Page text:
Nearly a year later, Iran once again evaluates the resolve of the West, this time kidnapping and holding hostage the 15 British military personnel. Whereas the first test was squarely directed at Olmert and Israel within the Middle East, this exam would scrutinize the will of Tony Blair and the people of England, our closest and most important ally. For thirteen days Blair did little to encourage his people that matters concerning the return of their hostages from Iran were being efficiently, effectively, and quickly dealt with, at least outwardly. Instead, what the world witnessed was a man flummoxed by the ongoing situation who, through his inability to act in any relevant and purposeful manner, managed to appear wholly capitulating to those who held illegally captive citizens of England. At the very least, Blair proved his worth as an eloquent press secretary by frequently appearing before news cameras, emitting streams of self-demoralizing sententious pronouncements that seemed to do nothing but embolden the Iranian captors on a daily basis. Is it any wonder then Blair appeared more than little confounded when the announcement came down of the soldiers’ release? An “F” for Britain and a “D-” for the West.

What do to these two kidnapping events teach Iran? At this point, it proves to Ahmadinejad that two of their biggest worries, Israel and England (Europe was lost years ago) have little to no will for a fight. While I do not necessarily condone war as was the case with Israel and Lebanon last Summer, neither do I completely rule out military action if diplomacy is obviously going the way of the Dodo.

At this point, Iran is basking in the warm glow of their prodigious accomplishments, at least from their perspective. Despite the fact that sanctions may in fact be working, as is evidently the case partly resulting from their desperate and despicable actions two weeks ago and the aforementioned prequel last Summer in Lebanon, Iran has been given a nuclear reprieve–more time to enrich additional uranium and further destabilize an already chaotic expanse in desperate need of sensible guidance all around.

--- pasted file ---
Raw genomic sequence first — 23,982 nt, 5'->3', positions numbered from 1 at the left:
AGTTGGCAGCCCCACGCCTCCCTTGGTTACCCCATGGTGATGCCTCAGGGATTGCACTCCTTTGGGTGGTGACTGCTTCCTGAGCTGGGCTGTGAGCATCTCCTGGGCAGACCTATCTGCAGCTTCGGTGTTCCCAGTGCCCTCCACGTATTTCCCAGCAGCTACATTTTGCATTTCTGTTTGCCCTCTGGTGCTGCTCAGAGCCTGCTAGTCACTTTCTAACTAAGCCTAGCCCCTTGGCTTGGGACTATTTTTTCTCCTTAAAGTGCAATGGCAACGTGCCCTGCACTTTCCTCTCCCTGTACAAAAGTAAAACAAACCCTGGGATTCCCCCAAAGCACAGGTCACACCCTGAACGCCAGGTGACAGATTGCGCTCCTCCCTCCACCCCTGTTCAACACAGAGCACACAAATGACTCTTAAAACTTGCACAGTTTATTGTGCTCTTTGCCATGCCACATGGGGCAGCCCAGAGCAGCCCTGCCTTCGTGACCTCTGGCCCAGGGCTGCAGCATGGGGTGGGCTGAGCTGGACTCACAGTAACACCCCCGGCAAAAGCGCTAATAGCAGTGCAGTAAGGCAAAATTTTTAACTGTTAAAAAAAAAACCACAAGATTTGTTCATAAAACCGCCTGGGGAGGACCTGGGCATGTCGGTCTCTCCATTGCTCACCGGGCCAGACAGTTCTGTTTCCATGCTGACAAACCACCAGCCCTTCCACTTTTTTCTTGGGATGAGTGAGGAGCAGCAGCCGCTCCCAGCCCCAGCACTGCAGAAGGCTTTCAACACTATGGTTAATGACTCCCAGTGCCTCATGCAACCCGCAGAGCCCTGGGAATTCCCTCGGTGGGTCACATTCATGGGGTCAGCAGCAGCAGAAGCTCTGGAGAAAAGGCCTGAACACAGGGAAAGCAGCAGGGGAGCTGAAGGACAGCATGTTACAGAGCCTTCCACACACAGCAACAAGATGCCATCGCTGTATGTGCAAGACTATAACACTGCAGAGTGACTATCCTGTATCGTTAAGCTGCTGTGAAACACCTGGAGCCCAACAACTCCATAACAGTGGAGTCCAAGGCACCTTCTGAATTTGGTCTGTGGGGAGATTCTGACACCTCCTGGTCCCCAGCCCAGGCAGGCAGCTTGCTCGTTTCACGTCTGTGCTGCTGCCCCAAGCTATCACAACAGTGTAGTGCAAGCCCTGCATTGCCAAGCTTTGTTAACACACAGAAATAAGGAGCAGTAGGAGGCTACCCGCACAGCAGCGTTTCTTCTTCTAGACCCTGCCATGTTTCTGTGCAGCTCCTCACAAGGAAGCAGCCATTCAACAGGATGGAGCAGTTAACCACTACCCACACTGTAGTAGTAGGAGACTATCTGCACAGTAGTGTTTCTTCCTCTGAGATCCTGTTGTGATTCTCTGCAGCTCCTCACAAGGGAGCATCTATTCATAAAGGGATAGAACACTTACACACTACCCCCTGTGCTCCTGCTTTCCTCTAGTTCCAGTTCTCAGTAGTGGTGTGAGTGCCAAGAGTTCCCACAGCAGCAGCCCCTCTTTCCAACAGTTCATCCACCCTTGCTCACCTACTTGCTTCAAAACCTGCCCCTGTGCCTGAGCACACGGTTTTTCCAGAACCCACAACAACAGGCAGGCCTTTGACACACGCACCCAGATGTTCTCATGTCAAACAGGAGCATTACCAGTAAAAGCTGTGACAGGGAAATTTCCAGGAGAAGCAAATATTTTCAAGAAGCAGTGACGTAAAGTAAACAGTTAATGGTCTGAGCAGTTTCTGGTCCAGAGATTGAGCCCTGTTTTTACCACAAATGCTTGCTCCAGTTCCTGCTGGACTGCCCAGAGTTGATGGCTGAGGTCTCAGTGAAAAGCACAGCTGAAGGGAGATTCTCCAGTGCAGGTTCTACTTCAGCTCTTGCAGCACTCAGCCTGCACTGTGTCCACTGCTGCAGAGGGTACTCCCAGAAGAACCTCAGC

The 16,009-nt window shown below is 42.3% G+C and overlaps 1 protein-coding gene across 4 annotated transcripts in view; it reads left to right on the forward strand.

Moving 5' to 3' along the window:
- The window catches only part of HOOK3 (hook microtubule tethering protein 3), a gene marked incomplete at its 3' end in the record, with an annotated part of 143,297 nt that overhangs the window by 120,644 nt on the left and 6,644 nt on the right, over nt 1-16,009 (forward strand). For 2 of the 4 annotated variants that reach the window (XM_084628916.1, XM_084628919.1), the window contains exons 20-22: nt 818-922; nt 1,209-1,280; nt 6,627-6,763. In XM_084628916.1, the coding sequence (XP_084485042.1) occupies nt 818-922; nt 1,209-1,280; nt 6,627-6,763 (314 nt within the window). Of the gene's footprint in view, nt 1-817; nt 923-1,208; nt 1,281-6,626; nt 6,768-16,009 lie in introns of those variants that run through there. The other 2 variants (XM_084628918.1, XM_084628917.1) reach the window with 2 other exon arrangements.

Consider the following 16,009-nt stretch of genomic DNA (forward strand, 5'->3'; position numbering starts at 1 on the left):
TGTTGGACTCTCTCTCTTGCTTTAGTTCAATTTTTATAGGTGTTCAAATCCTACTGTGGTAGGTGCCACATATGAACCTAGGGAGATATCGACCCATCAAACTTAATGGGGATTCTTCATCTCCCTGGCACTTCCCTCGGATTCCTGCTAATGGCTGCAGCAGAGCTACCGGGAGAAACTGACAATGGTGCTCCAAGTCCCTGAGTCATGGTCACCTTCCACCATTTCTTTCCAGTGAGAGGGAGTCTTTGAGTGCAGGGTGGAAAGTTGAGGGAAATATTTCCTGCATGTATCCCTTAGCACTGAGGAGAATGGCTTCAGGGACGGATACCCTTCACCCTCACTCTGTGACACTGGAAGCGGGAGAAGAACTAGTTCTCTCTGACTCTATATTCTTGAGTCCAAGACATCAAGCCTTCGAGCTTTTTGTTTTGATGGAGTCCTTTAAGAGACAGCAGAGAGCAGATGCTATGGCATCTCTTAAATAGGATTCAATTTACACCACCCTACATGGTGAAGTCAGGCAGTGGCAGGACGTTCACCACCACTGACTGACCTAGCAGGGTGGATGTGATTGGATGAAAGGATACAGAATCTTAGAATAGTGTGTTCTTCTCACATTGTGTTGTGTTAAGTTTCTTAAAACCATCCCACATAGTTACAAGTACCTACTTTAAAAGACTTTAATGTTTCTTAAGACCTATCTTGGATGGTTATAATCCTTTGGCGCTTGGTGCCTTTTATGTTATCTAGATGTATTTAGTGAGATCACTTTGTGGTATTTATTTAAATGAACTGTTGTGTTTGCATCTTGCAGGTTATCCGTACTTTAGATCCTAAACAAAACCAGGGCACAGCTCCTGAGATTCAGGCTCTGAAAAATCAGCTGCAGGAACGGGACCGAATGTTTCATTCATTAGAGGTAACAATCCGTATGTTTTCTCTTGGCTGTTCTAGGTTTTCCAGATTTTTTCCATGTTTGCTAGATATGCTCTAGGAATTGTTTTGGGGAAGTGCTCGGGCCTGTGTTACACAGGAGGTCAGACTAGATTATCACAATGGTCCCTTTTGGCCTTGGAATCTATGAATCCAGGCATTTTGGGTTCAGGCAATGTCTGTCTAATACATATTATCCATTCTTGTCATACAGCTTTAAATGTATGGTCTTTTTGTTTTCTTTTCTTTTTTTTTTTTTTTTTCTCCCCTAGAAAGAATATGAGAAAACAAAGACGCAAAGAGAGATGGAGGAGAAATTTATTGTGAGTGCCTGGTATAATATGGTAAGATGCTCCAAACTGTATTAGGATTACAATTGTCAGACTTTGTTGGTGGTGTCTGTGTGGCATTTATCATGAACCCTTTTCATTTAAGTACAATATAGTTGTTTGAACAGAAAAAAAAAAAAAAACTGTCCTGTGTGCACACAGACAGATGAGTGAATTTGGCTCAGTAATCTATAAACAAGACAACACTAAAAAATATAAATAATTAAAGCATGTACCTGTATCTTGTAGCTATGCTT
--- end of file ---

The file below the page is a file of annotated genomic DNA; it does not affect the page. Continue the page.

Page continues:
Unfortunately the Middle East does not get sensible guidance. Instead, it gets Nancy Pelosi. Whether one believes she had the right to travel to such a volatile region in order to conduct international diplomacy with various heads of state including the above mentioned Ehud Olmert and current Syrian President, Bashar al-Assad (whose father, Hafez al-Assad grew to infamy for butchering upwards of 30,000 of his own people in the city of Hama back in 1982), there is no doubt that her presence did nothing but complicate the hostage situation in Iran, perhaps even legitimizing the acts committed by Ahmadinejad and the Iranian Revolutionary Guard because of her flagrant disregard of President Bush’s express wishes to stay away from the area entirely.

Whether she broke the law by making the trip in opposition to Bush is immaterial to this discussion. What she did accomplish was the creation of a wake of confusion with every step she took throughout the Middle East. How does one so dense manage to become one of the central leaders of the most powerful nation on the planet? Considering George W. Bush has managed two terms in office, it’s not difficult to understand the how and the why.

Make no mistake. Nancy Pelosi knows next to nothing concerning foreign policy, particularly in the turbulent Middle East. This is most clearly evidenced in her appointment of Representative Silvestre Reyes, chairman of the House Intelligence Committee. To see what I mean, go here. If she knew anything about the Israeli-Palestinian conflict or Hamas or Hezbollah or the Muslim Brotherhood or Islamic Jihad, she would never have so egregiously misinterpreted and twisted a conversation she participated in with Ehud Olmert to mean that Israel was currently prepared to resume peace talks with Syria when in fact that was not and is not the case. Still, that’s what she told Assad (Olmert strongly censured and distanced himself from Pelosi’s comment to Assad, correcting Pelosi on her ridiculous faux paux), the leader of Syria, a country who’s administration is one of the central providers of weapons to Hezbollah, who supports training for Hamas and Islamic Jihad, and who as an agent of Iran wishes and works towards the unilateral annihilation of Israel. By proxy, this is what Nancy Pelosi is working towards. By proxy, Iran and Syria are who Nancy Pelosi is working with. Shameful doesn’t even begin to cover it.